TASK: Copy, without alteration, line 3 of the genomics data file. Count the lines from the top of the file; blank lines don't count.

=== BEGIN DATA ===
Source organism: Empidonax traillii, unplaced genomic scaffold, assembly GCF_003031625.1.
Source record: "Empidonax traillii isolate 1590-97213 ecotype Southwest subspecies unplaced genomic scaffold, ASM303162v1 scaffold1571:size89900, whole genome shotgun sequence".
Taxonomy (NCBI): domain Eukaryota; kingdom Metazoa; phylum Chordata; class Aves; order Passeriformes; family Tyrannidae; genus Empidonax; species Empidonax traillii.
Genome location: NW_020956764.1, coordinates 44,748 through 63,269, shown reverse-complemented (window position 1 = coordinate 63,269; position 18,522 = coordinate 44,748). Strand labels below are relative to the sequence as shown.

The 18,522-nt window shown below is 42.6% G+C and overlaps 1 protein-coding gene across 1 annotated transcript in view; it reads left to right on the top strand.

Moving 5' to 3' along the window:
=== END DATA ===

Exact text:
Taxonomy (NCBI): domain Eukaryota; kingdom Metazoa; phylum Chordata; class Aves; order Passeriformes; family Tyrannidae; genus Empidonax; species Empidonax traillii.